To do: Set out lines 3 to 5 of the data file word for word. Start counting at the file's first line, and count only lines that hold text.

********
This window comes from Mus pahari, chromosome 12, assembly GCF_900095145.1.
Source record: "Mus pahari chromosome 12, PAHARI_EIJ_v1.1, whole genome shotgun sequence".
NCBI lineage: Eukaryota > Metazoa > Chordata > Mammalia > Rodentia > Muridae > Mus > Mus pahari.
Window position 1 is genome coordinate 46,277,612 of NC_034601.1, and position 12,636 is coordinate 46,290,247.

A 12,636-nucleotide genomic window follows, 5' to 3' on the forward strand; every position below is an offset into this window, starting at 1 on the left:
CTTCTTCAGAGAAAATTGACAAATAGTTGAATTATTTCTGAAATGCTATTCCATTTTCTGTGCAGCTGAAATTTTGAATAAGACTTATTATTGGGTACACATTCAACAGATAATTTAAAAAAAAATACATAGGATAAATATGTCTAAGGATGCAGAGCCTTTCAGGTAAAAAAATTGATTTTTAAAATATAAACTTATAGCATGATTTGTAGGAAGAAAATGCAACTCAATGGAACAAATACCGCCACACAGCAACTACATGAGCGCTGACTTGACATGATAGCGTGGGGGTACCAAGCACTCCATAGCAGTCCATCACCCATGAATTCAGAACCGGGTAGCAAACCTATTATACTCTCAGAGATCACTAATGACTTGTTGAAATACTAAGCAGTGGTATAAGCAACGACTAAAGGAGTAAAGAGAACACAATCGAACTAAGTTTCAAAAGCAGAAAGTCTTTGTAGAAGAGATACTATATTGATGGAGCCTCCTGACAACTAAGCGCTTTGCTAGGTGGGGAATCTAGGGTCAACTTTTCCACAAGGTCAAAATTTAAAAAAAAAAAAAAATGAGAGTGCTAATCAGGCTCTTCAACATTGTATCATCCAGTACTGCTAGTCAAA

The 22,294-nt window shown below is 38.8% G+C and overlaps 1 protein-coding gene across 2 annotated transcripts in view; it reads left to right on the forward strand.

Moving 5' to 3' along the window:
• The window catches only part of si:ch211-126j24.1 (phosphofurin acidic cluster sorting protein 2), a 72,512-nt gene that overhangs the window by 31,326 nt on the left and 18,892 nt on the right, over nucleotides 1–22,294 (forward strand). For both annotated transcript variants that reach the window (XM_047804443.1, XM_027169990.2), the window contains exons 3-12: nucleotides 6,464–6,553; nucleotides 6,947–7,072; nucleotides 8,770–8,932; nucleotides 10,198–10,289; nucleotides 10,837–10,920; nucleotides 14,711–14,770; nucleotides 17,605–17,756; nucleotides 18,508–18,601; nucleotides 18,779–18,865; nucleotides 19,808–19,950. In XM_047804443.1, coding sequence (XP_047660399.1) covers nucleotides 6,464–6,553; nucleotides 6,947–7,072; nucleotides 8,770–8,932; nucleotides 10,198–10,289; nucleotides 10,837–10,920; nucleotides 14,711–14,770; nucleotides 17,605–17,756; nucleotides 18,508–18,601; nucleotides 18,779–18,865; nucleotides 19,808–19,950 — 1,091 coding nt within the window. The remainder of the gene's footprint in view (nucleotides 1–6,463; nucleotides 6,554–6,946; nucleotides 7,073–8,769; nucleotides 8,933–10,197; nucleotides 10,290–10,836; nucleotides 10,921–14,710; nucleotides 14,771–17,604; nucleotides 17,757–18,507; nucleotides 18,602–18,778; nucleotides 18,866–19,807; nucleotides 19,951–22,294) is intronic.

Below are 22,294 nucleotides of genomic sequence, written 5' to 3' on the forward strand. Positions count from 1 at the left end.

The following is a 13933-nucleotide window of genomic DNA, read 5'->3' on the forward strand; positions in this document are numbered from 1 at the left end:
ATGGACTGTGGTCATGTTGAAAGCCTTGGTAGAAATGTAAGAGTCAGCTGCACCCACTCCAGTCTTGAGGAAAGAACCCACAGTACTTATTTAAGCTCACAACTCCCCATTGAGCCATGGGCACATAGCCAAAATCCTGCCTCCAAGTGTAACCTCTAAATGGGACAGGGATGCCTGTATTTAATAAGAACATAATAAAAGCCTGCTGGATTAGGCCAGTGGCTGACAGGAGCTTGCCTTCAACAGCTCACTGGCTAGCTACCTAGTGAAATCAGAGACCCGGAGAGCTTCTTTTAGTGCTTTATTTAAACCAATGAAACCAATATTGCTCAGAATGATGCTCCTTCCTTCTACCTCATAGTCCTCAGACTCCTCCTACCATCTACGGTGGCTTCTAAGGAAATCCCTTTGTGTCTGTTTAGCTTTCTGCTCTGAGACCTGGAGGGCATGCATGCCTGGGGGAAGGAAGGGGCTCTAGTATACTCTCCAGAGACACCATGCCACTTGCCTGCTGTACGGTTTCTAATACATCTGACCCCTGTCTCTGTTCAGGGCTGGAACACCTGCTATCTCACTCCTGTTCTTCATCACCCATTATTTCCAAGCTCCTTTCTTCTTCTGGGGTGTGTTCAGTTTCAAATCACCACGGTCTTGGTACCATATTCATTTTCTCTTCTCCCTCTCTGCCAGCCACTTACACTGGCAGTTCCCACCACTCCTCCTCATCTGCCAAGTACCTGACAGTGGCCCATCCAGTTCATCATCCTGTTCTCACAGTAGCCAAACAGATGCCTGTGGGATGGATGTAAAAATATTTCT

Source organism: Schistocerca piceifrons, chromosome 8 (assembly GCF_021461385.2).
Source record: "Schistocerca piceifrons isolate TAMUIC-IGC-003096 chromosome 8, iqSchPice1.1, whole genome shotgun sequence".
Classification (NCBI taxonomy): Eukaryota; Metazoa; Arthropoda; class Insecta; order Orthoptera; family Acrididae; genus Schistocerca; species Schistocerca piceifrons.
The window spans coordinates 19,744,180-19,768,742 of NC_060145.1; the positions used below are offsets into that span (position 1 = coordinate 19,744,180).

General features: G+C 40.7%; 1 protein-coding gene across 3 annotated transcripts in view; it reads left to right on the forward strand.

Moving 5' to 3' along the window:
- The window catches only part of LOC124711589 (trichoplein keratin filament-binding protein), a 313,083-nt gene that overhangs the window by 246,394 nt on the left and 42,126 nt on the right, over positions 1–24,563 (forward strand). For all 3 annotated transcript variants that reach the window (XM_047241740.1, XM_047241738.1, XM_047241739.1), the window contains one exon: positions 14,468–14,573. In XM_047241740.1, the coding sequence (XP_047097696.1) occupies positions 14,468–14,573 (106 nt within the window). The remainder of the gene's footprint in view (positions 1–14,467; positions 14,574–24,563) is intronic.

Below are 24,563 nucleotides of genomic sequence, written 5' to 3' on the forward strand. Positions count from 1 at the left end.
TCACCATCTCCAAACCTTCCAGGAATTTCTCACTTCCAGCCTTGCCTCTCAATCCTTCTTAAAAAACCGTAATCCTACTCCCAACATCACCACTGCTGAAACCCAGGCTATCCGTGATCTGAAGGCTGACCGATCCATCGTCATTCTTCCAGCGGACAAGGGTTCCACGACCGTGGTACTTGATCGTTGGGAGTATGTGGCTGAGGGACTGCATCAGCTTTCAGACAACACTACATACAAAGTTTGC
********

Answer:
NCBI lineage: Eukaryota > Metazoa > Chordata > Mammalia > Rodentia > Muridae > Mus > Mus pahari.
Window position 1 is genome coordinate 46,277,612 of NC_034601.1, and position 12,636 is coordinate 46,290,247.

A 12,636-nucleotide genomic window follows, 5' to 3' on the forward strand; every position below is an offset into this window, starting at 1 on the left: